Installing the engine was quite easy to do. Mount the clutch and fan onto the engine crank shaft and then just slide it up into the frame. You need to do this before you install the landing gear and bottom plate. The bearing block that holds the clutch bell and start shaft is adjustable. After you get the engine in place, you can then adjust the clutch bell to get it properly lined up with the clutch. The process is really quite simple and covered well in the manual. Since the clutch threads onto the engine crank shaft, there is really no need to dial indicate anything. It is one of those "it is what it is" type of setups.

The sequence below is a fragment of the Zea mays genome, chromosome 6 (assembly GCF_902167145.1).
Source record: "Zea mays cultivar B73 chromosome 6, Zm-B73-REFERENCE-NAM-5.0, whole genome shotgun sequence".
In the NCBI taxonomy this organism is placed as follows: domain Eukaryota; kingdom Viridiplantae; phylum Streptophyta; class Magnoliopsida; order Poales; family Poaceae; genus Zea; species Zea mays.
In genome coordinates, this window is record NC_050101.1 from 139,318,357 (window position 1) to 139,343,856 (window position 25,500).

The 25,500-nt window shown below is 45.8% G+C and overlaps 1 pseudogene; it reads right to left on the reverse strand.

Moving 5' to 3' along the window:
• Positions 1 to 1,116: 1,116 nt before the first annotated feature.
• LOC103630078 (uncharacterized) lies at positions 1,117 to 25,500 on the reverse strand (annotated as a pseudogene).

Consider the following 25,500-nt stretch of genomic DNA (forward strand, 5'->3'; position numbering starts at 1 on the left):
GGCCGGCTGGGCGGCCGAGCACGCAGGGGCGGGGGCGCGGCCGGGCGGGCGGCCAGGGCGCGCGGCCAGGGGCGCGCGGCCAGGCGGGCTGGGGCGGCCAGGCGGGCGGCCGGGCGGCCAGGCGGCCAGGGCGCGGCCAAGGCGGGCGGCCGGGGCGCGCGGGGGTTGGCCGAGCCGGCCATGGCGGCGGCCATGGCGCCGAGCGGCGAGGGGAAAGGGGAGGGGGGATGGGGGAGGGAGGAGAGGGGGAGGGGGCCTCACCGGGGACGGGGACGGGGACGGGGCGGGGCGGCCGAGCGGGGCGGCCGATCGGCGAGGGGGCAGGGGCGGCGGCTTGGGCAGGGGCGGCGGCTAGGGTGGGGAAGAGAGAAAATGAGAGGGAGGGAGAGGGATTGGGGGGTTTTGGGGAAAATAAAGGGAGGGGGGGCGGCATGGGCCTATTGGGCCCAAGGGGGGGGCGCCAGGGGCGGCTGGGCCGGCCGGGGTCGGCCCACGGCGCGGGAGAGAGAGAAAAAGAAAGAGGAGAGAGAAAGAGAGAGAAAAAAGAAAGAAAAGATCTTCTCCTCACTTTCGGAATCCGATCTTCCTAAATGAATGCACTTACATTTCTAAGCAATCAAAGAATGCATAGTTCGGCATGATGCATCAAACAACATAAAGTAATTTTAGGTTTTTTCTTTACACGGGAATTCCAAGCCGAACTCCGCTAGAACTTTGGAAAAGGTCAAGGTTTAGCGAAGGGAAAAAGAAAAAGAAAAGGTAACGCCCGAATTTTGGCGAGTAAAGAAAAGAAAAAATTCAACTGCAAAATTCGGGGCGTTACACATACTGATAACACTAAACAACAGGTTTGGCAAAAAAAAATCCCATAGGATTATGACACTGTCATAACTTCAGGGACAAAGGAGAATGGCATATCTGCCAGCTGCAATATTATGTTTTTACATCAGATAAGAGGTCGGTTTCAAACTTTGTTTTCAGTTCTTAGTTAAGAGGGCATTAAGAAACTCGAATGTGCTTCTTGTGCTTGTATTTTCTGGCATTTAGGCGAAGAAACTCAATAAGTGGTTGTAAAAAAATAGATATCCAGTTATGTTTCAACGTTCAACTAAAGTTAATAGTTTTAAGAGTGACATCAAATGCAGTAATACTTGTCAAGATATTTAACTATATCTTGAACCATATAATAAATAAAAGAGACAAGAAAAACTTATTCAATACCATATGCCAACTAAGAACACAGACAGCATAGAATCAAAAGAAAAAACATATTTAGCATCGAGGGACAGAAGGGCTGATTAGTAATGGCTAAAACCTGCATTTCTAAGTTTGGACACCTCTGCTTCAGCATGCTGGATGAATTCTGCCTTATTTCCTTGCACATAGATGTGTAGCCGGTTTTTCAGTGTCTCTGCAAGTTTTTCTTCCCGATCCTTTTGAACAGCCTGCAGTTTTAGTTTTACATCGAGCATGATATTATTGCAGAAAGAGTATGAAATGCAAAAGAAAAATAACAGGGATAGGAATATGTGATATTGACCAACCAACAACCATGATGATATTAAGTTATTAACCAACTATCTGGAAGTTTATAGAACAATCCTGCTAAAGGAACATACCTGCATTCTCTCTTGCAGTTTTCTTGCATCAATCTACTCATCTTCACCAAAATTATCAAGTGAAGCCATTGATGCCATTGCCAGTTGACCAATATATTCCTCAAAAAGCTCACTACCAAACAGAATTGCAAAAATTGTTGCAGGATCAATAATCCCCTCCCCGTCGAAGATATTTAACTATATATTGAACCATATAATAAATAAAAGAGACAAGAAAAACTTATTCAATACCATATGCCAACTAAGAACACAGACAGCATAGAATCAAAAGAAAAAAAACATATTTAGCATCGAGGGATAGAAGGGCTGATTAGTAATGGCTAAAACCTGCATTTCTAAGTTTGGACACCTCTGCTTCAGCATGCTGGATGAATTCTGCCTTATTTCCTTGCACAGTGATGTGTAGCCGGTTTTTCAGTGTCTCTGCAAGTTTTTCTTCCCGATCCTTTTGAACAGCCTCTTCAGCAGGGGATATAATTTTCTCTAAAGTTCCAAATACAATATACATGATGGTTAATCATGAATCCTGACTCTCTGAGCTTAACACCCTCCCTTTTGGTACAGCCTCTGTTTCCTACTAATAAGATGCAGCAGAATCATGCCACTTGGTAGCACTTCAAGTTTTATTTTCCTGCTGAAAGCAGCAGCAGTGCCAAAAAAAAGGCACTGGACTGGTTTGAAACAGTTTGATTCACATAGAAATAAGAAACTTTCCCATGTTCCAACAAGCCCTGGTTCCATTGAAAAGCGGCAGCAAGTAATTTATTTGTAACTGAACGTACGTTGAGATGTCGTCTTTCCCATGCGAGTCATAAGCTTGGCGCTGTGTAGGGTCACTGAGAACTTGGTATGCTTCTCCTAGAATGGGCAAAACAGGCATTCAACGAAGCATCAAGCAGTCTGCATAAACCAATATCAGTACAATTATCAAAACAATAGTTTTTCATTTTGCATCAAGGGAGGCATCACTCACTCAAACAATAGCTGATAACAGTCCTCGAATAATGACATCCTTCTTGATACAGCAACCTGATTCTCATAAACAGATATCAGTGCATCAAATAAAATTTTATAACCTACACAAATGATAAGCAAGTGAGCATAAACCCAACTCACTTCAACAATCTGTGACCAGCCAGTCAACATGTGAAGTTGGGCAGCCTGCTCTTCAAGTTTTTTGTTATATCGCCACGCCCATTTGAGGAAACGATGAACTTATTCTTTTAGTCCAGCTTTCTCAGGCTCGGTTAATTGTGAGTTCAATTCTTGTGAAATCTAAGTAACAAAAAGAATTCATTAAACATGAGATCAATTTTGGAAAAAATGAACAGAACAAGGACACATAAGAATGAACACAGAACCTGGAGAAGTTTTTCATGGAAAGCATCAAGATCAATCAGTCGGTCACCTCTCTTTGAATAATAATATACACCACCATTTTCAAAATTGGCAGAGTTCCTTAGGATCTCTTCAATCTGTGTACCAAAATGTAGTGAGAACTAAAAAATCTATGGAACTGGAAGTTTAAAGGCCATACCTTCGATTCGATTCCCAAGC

The quality of the parts is very good. Much better then I expected when considering the price of the kit. The aluminum parts are not polished, but they do not look bad at all. The plastic molded parts are very nice as well. They are also very "stout" to say the least.

Flight Report

For the first few flights I left the 3D Frenzy in its stock "out of the box" form. Out of the box the 3D Frenzy flies great! The collective and cyclic response is very good. The cyclic is not super fast, but more than adequate to pull off just about any 3D maneuver you can throw at it. It tracks very well in both forward and backwards flight. The 3D Frenzy settles into a hover very nicely from both take off and forward/backward flight. It is a very stable and smooth helicopter. I had no problems performing smooth loops and rolls as well as doing quick flips out of the box. For the beginner or intermediate flyer, I see no reason to make any changes to the 3D Frenzy out of the box. You will have a hard time "out-flying" it.